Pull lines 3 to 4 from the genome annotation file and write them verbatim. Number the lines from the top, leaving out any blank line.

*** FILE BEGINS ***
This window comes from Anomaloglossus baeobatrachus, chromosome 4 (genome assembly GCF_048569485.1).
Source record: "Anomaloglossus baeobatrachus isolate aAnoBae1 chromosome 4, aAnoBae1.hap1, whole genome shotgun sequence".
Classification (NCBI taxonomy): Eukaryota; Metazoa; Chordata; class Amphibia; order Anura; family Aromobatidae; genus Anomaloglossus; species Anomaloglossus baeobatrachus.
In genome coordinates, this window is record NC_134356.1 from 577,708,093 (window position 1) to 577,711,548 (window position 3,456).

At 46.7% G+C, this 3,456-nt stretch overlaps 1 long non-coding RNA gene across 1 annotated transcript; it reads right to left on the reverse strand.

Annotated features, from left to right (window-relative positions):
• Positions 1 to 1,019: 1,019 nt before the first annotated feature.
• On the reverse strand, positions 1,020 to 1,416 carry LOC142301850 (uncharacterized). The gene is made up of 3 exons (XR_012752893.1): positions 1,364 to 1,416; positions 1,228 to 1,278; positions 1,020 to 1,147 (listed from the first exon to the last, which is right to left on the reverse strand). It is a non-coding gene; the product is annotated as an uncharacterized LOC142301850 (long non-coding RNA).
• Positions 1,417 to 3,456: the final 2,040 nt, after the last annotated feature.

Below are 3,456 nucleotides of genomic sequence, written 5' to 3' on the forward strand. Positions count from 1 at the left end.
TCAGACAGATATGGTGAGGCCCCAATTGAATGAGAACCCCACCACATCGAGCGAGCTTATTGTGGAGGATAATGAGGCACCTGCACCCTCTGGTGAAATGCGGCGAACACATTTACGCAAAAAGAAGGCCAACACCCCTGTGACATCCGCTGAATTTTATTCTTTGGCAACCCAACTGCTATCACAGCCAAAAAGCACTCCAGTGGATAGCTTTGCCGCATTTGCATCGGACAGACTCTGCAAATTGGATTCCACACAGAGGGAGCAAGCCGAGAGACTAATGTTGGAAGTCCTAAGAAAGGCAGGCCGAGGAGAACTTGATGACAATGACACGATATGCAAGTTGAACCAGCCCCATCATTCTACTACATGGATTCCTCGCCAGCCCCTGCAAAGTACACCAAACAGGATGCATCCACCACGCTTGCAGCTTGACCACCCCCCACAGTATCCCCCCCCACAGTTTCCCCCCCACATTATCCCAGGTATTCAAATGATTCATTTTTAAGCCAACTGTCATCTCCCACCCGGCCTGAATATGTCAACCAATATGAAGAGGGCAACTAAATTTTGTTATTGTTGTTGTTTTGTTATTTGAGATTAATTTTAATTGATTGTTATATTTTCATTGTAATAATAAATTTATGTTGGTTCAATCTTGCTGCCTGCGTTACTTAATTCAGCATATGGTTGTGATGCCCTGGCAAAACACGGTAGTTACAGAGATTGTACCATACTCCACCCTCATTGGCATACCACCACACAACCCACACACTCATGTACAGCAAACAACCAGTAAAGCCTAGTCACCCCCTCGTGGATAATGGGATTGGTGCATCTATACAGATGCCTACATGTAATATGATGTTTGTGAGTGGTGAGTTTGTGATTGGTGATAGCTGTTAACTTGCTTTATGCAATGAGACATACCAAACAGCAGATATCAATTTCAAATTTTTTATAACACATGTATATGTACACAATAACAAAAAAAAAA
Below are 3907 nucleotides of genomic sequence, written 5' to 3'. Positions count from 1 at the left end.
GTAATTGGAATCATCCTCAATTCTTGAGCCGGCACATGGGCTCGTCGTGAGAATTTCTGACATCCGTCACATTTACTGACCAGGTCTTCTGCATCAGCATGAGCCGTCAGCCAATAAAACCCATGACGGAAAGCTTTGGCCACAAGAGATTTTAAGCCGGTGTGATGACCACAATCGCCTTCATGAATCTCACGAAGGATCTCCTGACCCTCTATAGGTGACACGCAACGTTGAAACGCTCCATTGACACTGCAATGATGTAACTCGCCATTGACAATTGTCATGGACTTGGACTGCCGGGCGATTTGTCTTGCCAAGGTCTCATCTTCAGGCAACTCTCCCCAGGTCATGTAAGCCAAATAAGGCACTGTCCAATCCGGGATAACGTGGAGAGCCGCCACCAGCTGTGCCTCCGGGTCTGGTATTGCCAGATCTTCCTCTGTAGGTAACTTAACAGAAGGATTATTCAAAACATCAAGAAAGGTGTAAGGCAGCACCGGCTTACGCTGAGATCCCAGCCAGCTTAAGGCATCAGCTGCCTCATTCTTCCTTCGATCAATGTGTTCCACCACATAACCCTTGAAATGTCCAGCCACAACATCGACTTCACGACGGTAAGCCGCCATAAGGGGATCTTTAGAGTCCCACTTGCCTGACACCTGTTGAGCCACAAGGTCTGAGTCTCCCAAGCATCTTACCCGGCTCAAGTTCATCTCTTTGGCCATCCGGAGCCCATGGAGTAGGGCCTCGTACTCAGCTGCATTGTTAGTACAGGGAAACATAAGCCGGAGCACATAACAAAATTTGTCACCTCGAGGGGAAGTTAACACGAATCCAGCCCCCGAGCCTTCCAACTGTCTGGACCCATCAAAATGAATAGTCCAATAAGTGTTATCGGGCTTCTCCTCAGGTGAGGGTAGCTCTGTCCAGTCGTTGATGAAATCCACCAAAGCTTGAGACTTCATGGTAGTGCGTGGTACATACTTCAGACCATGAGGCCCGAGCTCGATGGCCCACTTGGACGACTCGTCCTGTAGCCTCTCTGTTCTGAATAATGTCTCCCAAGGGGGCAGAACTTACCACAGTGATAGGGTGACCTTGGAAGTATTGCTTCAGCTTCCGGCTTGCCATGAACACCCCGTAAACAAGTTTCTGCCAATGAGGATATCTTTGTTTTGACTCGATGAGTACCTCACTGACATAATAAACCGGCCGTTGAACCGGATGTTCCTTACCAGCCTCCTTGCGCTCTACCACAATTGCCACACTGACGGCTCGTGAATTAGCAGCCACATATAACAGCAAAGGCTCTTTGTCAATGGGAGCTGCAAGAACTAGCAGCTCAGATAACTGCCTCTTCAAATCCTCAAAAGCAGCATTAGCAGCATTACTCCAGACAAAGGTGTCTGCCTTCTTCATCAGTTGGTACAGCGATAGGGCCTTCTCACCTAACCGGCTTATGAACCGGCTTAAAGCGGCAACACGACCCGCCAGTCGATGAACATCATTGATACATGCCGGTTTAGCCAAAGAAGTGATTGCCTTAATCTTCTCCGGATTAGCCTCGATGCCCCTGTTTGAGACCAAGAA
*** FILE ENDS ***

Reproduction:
Classification (NCBI taxonomy): Eukaryota; Metazoa; Chordata; class Amphibia; order Anura; family Aromobatidae; genus Anomaloglossus; species Anomaloglossus baeobatrachus.
In genome coordinates, this window is record NC_134356.1 from 577,708,093 (window position 1) to 577,711,548 (window position 3,456).